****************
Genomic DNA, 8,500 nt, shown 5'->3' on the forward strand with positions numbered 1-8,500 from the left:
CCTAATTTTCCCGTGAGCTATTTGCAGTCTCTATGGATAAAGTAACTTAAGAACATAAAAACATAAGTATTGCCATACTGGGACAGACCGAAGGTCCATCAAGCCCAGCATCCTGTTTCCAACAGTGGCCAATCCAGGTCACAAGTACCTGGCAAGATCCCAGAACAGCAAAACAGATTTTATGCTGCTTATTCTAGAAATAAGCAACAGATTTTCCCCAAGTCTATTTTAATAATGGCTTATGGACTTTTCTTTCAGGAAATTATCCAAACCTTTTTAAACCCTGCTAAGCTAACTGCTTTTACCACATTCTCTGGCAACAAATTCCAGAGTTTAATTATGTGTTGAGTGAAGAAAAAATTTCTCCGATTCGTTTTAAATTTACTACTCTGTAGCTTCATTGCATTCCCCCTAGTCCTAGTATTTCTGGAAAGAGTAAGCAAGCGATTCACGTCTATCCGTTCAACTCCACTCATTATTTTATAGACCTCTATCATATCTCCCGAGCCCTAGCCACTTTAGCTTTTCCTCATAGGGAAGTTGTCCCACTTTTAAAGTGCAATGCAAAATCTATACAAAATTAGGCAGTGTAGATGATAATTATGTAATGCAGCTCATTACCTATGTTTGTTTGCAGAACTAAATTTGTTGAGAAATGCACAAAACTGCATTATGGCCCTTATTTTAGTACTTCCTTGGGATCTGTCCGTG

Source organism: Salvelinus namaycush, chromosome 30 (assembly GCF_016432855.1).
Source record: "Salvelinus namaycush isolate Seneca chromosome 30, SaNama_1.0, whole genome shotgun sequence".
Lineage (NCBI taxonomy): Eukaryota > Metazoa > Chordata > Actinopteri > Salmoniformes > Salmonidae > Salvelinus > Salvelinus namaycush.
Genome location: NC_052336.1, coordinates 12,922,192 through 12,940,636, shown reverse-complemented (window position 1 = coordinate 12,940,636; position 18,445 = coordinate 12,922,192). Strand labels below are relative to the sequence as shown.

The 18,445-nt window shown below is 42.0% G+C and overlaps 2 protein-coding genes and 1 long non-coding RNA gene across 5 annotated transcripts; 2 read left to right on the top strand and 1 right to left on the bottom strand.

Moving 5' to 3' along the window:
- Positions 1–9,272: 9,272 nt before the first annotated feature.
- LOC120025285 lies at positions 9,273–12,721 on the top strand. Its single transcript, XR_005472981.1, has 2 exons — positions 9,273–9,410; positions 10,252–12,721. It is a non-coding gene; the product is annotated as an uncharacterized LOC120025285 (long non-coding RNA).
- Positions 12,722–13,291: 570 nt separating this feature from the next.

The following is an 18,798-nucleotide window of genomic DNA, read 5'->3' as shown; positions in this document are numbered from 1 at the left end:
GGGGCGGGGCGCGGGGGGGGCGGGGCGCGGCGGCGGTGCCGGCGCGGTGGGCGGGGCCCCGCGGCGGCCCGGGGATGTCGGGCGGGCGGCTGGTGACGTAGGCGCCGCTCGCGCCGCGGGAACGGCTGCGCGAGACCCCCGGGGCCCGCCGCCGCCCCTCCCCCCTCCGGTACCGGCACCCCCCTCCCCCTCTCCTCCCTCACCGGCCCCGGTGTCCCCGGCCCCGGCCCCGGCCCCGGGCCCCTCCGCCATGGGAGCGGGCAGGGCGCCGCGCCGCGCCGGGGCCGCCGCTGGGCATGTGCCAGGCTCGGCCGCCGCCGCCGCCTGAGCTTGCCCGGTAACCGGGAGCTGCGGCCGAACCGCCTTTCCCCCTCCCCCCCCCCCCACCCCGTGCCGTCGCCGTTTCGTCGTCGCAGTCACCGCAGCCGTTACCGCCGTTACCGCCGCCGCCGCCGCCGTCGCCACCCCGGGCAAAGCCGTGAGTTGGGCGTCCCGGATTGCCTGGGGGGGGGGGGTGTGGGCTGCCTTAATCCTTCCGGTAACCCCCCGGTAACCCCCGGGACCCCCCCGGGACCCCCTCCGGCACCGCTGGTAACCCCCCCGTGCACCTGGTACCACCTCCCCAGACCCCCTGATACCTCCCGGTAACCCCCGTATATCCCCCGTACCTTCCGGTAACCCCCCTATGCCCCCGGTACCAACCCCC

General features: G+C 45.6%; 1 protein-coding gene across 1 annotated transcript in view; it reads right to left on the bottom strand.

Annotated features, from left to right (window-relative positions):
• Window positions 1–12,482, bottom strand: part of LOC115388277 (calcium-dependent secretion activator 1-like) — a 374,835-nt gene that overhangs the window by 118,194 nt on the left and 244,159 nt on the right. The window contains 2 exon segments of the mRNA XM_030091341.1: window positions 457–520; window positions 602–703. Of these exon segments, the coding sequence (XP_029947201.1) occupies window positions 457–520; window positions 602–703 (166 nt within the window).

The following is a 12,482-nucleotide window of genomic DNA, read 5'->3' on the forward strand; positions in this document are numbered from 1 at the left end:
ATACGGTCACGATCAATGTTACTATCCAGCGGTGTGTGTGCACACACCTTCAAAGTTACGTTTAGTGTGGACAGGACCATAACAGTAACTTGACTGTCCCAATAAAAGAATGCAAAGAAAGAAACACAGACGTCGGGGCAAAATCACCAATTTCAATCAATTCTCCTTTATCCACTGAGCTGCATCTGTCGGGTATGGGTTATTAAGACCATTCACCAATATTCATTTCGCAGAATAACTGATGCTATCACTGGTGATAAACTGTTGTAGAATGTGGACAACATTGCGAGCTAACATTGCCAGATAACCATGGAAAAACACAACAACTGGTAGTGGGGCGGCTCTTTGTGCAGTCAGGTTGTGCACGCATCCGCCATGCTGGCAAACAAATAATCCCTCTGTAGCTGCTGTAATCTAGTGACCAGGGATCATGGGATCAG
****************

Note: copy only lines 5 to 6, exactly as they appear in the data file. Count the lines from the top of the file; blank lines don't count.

Lineage (NCBI taxonomy): Eukaryota > Metazoa > Chordata > Actinopteri > Salmoniformes > Salmonidae > Salvelinus > Salvelinus namaycush.
Genome location: NC_052336.1, coordinates 12,922,192 through 12,940,636, shown reverse-complemented (window position 1 = coordinate 12,940,636; position 18,445 = coordinate 12,922,192). Strand labels below are relative to the sequence as shown.